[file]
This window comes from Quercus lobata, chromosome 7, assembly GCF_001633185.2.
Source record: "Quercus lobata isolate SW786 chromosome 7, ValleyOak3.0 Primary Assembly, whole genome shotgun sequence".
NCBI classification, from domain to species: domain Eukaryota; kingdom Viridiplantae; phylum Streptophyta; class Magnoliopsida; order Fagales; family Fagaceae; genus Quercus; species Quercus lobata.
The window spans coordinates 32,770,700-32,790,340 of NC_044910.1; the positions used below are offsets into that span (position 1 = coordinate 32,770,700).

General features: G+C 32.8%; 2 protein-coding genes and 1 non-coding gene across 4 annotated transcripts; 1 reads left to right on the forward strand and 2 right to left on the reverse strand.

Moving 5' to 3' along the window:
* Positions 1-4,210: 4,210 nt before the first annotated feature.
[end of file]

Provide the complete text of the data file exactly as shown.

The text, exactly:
This window comes from Quercus lobata, chromosome 7, assembly GCF_001633185.2.
Source record: "Quercus lobata isolate SW786 chromosome 7, ValleyOak3.0 Primary Assembly, whole genome shotgun sequence".
NCBI classification, from domain to species: domain Eukaryota; kingdom Viridiplantae; phylum Streptophyta; class Magnoliopsida; order Fagales; family Fagaceae; genus Quercus; species Quercus lobata.
The window spans coordinates 32,770,700-32,790,340 of NC_044910.1; the positions used below are offsets into that span (position 1 = coordinate 32,770,700).

General features: G+C 32.8%; 2 protein-coding genes and 1 non-coding gene across 4 annotated transcripts; 1 reads left to right on the forward strand and 2 right to left on the reverse strand.

Moving 5' to 3' along the window:
* Positions 1-4,210: 4,210 nt before the first annotated feature.